Mission

Enactive Co-presence in Narrative Virtual Reality: A Triadic Interaction Model is a research project which combines arts and sciences to explore how the viewer’s experience of co-presence can be controlled by parametrically modifying the behavior of a screen character or its context. It is led by research professor Pia Tikka, Baltic Film, Media, Arts and Communication School (BFM) & Centre of Excellence in Media Innovation and Digital Culture (MEDIT), Tallinn University.

Image: The State of Darkness (VR 2018)

Film narrative can evoke strong emotional identification with the screen character in a contextualized situation. Imagine a mother, who has been compelled to make the decision on which of her two children she will send to an inevitable death (Sophie’s Choice 1982). Then imagine her stepping out of the fixed narrative frame and establishing an eye-contact with you, the viewer, in a face-to-face setting. [44] This is what I call the experience of co-presence, a contextually primed shared experience in which mutual communication is meaningful beyond words.

Image: Enactive Avatar created by Pia Tikka, Peter Hjorth and team, based on the 3D photogrammetry of the Finnish actress Maria Järvenhelmi (2012)

 

The future cinema in immersive virtual reality (VR) allows real-time interaction between the viewer and screen characters, thus expanding the potential of cinematic narratives and their design to new dimensions. This research project looks for answers to the question, what experiential aspects these new methods of storytelling may add to the viewer’s experience of co-presence, and how they can be harnessed for storytelling in VR.

The core assumption is that new technological developments such as VR do not radically change the way how stories are told. Rather, same emotive-cognitive rules that drive narrative sense-making in literature and films [33], drive our minds also when exploring narratives in VR headsets. In this sense, the proposed project differs from those voices that call for completely new rules for creating stories in VR. Instead this project relies on projecting established narrative conventions to the new immersive platforms [20]. After all, it is stories one wants to engage with, not the technology itself. Yet, some new features are introduced by VR, namely, the experience of co-presence with the screen characters in the narrative world.

In accordance with the phenomenological inquiry to human embodiment and situatedness [31,34,52], the theory of enactive mind [55,56], and the biocultural paradigm of film studies [15,46], the project assumes that socio-cultural dynamics shaping human experience cannot be separated from the biological body-brain system. Here, the key attribute of ‘enactive’ [45…50] coined by Francisco Varela and colleagues in 1991 refers to a human agent that is continuously monitoring other people’s intentions based on one’s previous experience (theory of mind) [19] and by means of unconscious imitation of other’s actions [5,13,19]. Indeed, eye-contact is a powerful tool for manipulating social interaction in context [4]. Expectedly, studies show that direct eye-gaze of an virtual character elicits stronger psychophysiological responses in viewers than averted gaze [38, 39]. Based on the recent neuroscientific and psychological findings narrative experiences are assumed to a great extent shared intersubjectively across different viewers. [3,16,17,22,24,25,29,30,37,40,51,53]. Here, the context matters: studies replicating the classic Kuleshov’s experiment from 1910 confirm that the valence of the context not only predicts the viewer’s physiological state, but also her interpretation of the film character’s emotional state [2,28,35].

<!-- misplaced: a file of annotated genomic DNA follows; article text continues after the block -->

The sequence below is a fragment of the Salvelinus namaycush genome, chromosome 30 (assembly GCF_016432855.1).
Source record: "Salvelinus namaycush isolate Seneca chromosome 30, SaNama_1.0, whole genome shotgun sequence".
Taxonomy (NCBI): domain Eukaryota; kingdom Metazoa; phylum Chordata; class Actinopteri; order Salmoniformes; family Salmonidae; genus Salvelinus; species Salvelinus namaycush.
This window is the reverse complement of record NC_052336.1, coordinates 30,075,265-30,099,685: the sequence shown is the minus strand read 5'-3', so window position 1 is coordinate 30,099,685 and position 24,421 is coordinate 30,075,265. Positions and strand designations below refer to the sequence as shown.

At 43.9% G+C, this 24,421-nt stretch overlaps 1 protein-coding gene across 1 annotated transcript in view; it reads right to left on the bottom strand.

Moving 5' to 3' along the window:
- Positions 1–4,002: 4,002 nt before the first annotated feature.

Image: These isolated faces of a selection of screenshots allow a vague interpretation of each character’s related emotional states. However, as argued by the proposed project, although some narratives appear familiar, an immersive emotional engagement, here referred to an experience of co-presence, requires dynamical living-by particular contextual situatedness of each character.

The viewer experience of co-presence with the screen character in contextually immersive situations such as in VR is still relatively sparsely studied. For the proposed project, following Tikka and colleagues [14,23,41,49,50,57], a narratively contextualized enactive screen character is adopted as an instrument to explore how the viewer’s experience of co-presence can be controlled by modifying parametrically the behavior of screen character or its context [6,27].  The setting serves as to describe the dynamical interrelation between the psychophysiological, experiential, and contextual variables that produce a particular sense of co-presence reported by the viewer.

References